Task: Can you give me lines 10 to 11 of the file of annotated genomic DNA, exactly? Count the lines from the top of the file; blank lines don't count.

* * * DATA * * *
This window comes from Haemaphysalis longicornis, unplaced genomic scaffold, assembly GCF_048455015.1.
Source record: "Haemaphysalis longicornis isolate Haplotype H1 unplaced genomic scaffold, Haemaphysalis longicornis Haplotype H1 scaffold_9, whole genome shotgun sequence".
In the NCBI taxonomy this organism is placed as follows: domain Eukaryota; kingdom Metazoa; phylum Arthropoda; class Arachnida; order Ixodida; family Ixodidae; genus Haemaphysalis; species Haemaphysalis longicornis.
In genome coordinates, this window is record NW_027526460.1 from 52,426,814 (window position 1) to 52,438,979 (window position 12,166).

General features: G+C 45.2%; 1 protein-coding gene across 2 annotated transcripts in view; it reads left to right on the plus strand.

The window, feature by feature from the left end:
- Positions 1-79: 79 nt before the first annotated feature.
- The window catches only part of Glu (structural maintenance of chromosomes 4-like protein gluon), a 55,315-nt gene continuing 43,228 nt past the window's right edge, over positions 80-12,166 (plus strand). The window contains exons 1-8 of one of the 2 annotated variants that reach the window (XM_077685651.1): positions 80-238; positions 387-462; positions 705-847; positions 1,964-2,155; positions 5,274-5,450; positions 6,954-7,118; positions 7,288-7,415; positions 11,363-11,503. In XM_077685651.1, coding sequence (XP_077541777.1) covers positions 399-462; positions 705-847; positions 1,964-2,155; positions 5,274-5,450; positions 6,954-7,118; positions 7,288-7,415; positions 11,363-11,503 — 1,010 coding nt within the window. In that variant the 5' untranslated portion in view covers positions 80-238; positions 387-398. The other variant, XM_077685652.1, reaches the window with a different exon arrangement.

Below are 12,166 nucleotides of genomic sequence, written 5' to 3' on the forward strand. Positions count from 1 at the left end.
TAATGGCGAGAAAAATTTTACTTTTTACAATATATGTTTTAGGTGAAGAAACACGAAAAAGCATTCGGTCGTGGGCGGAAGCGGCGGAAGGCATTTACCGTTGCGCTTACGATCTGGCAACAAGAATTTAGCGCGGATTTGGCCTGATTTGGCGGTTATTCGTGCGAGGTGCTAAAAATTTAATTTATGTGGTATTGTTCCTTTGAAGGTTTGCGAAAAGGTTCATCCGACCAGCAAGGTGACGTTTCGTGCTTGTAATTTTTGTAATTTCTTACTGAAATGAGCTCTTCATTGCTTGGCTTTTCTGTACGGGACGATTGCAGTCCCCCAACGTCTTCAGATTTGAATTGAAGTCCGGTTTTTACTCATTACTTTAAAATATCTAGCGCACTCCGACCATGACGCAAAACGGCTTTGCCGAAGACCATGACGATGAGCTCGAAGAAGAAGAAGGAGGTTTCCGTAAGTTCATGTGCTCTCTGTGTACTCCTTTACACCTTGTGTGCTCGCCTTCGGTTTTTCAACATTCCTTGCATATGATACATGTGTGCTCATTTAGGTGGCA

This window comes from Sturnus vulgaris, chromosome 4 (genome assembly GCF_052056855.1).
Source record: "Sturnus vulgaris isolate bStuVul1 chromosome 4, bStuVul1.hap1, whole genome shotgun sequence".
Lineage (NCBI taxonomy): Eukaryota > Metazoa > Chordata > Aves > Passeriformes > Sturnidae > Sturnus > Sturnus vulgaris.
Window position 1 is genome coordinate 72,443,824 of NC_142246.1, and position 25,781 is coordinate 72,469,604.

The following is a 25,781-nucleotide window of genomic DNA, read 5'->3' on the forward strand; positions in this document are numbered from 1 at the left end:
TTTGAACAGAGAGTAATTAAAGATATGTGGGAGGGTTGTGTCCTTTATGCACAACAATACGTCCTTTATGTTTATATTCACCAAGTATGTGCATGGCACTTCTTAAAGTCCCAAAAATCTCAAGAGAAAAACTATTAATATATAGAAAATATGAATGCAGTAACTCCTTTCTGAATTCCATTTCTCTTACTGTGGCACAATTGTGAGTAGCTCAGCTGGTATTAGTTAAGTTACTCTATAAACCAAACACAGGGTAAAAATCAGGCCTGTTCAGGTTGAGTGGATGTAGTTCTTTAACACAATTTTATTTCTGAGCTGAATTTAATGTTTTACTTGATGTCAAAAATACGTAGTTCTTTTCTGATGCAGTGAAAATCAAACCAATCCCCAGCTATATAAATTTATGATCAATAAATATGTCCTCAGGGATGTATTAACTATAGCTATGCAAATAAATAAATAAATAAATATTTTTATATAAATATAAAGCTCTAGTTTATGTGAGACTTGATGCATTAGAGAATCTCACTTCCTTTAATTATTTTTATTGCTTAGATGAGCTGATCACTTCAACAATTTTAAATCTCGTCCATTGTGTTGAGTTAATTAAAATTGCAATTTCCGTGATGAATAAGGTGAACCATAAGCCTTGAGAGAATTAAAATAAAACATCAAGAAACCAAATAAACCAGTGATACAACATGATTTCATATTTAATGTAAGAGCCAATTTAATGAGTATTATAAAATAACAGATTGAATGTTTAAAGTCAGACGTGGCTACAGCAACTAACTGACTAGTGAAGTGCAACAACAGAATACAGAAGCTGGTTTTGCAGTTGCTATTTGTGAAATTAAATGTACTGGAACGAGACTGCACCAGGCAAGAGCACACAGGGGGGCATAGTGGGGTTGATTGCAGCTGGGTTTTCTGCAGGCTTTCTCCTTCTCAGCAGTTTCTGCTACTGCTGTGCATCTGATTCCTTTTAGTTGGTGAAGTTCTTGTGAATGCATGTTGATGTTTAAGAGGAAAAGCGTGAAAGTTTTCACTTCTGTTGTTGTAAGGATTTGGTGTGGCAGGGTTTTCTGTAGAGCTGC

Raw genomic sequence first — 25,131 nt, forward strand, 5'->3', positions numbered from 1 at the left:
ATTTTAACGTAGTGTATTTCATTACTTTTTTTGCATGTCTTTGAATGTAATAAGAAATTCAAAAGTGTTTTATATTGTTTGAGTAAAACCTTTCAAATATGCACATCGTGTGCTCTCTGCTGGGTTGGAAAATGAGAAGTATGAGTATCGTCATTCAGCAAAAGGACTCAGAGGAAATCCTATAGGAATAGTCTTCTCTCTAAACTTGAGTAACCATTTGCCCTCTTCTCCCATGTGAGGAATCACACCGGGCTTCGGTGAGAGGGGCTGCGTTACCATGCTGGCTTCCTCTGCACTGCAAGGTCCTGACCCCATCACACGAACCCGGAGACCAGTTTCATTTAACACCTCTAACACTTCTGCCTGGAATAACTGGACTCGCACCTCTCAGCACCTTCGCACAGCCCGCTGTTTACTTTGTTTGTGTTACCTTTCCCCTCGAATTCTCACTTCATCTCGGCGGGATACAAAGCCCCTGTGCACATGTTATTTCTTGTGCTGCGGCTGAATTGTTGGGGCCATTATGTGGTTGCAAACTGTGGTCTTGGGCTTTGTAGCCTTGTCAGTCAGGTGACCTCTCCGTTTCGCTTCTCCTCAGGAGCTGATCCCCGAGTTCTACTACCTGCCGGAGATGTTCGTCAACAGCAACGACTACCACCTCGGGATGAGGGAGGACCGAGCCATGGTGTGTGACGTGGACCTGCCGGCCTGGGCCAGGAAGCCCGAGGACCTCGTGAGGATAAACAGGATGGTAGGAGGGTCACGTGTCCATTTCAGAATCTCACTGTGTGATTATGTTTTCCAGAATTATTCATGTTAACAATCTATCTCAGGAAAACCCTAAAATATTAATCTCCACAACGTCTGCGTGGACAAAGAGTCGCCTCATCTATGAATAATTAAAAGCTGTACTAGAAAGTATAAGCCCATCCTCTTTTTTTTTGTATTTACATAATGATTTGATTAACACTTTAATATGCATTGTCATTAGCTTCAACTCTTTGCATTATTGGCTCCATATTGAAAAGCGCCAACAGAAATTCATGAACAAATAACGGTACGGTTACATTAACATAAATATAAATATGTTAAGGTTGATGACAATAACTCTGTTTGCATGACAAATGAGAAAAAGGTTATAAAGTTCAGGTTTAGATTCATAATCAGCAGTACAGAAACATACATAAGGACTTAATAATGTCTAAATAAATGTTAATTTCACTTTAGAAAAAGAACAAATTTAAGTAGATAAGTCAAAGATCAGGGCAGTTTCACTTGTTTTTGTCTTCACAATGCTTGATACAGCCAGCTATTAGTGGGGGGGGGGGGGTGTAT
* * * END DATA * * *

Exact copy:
TAATGGCGAGAAAAATTTTACTTTTTACAATATATGTTTTAGGTGAAGAAACACGAAAAAGCATTCGGTCGTGGGCGGAAGCGGCGGAAGGCATTTACCGTTGCGCTTACGATCTGGCAACAAGAATTTAGCGCGGATTTGGCCTGATTTGGCGGTTATTCGTGCGAGGTGCTAAAAATTTAATTTATGTGGTATTGTTCCTTTGAAGGTTTGCGAAAAGGTTCATCCGACCAGCAAGGTGACGTTTCGTGCTTGTAATTTTTGTAATTTCTTACTGAAATGAGCTCTTCATTGCTTGGCTTTTCTGTACGGGACGATTGCAGTCCCCCAACGTCTTCAGATTTGAATTGAAGTCCGGTTTTTACTCATTACTTTAAAATATCTAGCGCACTCCGACCATGACGCAAAACGGCTTTGCCGAAGACCATGACGATGAGCTCGAAGAAGAAGAAGGAGGTTTCCGTAAGTTCATGTGCTCTCTGTGTACTCCTTTACACCTTGTGTGCTCGCCTTCGGTTTTTCAACATTCCTTGCATATGATACATGTGTGCTCATTTAGGTGGCA

This window comes from Sturnus vulgaris, chromosome 4 (genome assembly GCF_052056855.1).